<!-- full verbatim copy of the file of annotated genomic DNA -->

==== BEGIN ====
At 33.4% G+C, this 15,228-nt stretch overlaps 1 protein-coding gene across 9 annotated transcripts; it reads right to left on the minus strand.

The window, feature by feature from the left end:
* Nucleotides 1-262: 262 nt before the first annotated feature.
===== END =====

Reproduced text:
At 33.4% G+C, this 15,228-nt stretch overlaps 1 protein-coding gene across 9 annotated transcripts; it reads right to left on the minus strand.

The window, feature by feature from the left end:
* Nucleotides 1-262: 262 nt before the first annotated feature.